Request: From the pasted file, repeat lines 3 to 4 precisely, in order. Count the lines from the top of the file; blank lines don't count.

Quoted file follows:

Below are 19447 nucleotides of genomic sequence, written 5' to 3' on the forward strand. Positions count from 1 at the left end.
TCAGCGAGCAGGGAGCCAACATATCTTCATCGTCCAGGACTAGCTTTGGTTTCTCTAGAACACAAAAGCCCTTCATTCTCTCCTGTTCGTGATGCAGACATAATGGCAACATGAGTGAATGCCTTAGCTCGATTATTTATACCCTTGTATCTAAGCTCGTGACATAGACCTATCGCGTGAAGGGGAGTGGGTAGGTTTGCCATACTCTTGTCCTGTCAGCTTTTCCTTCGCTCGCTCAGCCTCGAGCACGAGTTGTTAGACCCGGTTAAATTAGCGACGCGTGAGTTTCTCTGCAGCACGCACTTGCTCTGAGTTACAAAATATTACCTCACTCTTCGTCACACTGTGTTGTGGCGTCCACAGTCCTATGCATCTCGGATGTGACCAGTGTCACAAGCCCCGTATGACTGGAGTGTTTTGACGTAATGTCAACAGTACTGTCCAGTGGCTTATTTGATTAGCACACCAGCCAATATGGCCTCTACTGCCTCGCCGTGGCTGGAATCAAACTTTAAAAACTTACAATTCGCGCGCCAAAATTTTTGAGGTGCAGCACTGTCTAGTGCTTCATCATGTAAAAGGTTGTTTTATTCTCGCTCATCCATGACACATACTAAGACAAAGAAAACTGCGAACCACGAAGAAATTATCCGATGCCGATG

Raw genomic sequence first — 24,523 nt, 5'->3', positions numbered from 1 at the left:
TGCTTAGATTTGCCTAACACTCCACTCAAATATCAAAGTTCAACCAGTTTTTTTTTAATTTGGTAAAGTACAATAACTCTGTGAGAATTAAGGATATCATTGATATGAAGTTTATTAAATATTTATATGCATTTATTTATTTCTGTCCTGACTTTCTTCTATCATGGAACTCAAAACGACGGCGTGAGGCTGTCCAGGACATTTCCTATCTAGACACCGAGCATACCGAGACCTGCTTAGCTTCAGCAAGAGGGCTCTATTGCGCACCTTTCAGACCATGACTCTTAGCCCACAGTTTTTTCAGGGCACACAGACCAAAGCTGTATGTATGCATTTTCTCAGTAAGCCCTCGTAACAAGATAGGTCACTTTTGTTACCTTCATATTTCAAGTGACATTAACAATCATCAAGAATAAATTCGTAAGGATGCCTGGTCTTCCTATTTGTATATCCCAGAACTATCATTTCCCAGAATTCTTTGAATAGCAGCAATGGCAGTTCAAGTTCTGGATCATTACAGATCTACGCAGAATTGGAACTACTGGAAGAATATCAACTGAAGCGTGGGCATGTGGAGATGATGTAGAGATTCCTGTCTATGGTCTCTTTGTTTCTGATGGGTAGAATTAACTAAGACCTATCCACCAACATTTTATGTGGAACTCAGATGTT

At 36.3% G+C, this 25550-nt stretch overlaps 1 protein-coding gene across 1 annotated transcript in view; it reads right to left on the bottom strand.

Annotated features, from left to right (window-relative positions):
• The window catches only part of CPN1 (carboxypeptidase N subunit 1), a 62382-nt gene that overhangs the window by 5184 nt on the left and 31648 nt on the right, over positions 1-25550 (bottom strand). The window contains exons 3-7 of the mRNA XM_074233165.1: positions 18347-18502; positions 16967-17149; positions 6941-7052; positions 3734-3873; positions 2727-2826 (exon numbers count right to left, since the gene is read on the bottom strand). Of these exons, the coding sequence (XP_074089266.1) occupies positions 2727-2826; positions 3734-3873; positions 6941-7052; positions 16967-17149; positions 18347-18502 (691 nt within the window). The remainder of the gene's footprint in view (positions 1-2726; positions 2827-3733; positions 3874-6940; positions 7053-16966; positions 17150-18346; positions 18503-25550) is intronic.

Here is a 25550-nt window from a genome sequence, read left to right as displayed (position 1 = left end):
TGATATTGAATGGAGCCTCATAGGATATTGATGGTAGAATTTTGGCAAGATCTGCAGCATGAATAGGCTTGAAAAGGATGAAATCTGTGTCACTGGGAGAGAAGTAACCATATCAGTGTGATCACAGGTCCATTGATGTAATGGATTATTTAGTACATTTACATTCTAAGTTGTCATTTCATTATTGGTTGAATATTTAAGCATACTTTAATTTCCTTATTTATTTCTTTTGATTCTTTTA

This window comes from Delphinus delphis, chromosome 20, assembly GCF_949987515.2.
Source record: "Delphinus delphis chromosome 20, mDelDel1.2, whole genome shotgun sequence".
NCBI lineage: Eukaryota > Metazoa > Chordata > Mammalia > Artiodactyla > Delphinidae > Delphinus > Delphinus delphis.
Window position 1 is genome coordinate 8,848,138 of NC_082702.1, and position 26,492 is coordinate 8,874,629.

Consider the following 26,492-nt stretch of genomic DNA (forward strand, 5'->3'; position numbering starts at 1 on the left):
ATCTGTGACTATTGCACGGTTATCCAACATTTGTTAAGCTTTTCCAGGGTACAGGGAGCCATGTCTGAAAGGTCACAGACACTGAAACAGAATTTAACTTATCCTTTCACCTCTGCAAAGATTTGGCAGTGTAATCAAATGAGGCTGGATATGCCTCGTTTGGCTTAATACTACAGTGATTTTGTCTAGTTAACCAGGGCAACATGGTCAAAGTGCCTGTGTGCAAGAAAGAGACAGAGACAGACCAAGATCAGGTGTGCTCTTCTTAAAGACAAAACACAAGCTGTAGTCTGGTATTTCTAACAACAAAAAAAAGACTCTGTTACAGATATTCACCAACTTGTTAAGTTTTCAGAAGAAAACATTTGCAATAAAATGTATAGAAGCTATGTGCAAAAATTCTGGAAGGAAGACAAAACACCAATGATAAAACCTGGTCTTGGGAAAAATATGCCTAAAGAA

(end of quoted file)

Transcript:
Raw genomic sequence first — 24,523 nt, 5'->3', positions numbered from 1 at the left:
TGCTTAGATTTGCCTAACACTCCACTCAAATATCAAAGTTCAACCAGTTTTTTTTTAATTTGGTAAAGTACAATAACTCTGTGAGAATTAAGGATATCATTGATATGAAGTTTATTAAATATTTATATGCATTTATTTATTTCTGTCCTGACTTTCTTCTATCATGGAACTCAAAACGACGGCGTGAGGCTGTCCAGGACATTTCCTATCTAGACACCGAGCATACCGAGACCTGCTTAGCTTCAGCAAGAGGGCTCTATTGCGCACCTTTCAGACCATGACTCTTAGCCCACAGTTTTTTCAGGGCACACAGACCAAAGCTGTATGTATGCATTTTCTCAGTAAGCCCTCGTAACAAGATAGGTCACTTTTGTTACCTTCATATTTCAAGTGACATTAACAATCATCAAGAATAAATTCGTAAGGATGCCTGGTCTTCCTATTTGTATATCCCAGAACTATCATTTCCCAGAATTCTTTGAATAGCAGCAATGGCAGTTCAAGTTCTGGATCATTACAGATCTACGCAGAATTGGAACTACTGGAAGAATATCAACTGAAGCGTGGGCATGTGGAGATGATGTAGAGATTCCTGTCTATGGTCTCTTTGTTTCTGATGGGTAGAATTAACTAAGACCTATCCACCAACATTTTATGTGGAACTCAGATGTT